Jason NealWhat community service projects do you remember?
Community service was a big component. We worked at a church that operated a soup kitchen. We went to a hospital that treated babies who were addicted to crack. We took turns in a rocking chair, just rocking the babies. We worked with migrant farm workers and their families.

How did camper self-government work for your Encampment?
Some kids felt that it was up to each person to govern themselves. Others said let’s have a president to tell you what to do. Others liked the idea of having a council. We learned about civil discourse – how to speak about volatile topics, how to listen and understand and find a solution that helps more than just yourself. You can disagree with someone and still listen with empathy. The Encampment encouraged me to seek the middle way.

How did the Encampers get along? How did this change over the time you were together?
At first, everyone “got along.” Then people started congregating with like-minded individuals. I learned a lot about diversity, not just “I’m black, you’re white, he’s Hispanic…” Some youth identified differently with respect to gender/sexuality; we had to make sure we had a safe space for everyone. People differed politically. It was hard for me to appreciate others’ perspectives but I had to recognize that my perspective could [also] be skewed. You need to treat people with dignity and respect. Sitting at the campfire one night, we were like a family, brothers and sisters in a grand sense. This was one of the most peaceful places I’ve ever been. You don’t realize until years later the impact this has on you and the impact you have on others.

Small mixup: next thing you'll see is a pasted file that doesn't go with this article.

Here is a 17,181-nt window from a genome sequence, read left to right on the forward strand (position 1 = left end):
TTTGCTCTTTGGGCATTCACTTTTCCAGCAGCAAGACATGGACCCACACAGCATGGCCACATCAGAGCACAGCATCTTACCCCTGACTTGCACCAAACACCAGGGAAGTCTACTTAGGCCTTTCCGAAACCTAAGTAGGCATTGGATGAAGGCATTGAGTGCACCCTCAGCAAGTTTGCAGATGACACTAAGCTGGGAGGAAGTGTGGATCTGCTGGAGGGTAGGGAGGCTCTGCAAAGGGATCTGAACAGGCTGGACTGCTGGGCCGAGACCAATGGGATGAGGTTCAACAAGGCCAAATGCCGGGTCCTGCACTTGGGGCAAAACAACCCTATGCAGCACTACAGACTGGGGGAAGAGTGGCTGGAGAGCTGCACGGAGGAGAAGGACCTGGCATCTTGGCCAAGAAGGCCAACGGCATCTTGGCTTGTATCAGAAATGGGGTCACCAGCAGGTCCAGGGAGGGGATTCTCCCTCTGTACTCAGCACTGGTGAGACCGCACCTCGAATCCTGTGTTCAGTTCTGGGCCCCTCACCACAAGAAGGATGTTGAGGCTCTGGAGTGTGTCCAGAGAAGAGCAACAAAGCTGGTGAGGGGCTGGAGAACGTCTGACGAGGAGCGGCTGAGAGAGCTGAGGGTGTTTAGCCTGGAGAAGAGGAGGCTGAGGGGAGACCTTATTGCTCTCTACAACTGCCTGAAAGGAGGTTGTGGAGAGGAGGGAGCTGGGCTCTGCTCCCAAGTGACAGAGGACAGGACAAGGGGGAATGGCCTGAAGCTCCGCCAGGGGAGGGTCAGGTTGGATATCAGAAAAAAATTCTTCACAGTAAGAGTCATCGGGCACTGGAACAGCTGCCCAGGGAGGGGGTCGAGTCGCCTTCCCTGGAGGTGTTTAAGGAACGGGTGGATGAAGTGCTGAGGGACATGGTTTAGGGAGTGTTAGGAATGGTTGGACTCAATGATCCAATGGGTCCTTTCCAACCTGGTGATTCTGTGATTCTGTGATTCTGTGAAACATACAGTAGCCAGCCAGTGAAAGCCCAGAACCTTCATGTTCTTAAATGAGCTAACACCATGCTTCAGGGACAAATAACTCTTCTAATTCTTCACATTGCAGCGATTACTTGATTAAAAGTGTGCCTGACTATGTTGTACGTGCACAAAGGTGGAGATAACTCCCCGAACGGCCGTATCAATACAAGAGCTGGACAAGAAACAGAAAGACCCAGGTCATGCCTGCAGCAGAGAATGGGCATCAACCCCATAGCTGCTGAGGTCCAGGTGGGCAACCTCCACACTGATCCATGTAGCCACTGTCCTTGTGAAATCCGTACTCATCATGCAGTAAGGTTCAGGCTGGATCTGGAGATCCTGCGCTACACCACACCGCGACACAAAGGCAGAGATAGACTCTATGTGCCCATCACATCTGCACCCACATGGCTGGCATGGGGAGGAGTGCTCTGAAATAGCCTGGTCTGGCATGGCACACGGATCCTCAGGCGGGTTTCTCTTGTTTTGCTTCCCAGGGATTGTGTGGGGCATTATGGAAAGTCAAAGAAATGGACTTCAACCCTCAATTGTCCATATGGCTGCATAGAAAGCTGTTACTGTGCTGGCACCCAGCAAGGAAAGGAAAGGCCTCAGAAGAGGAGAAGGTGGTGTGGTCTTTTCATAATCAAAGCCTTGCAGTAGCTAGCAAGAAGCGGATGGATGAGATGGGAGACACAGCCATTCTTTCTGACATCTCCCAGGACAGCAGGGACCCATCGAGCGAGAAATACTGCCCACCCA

How has the Encampment influenced your life?
The Encampment was a game-changer for me! I felt, now that you have all these new insights, information, knowledge, now you have to do something with it.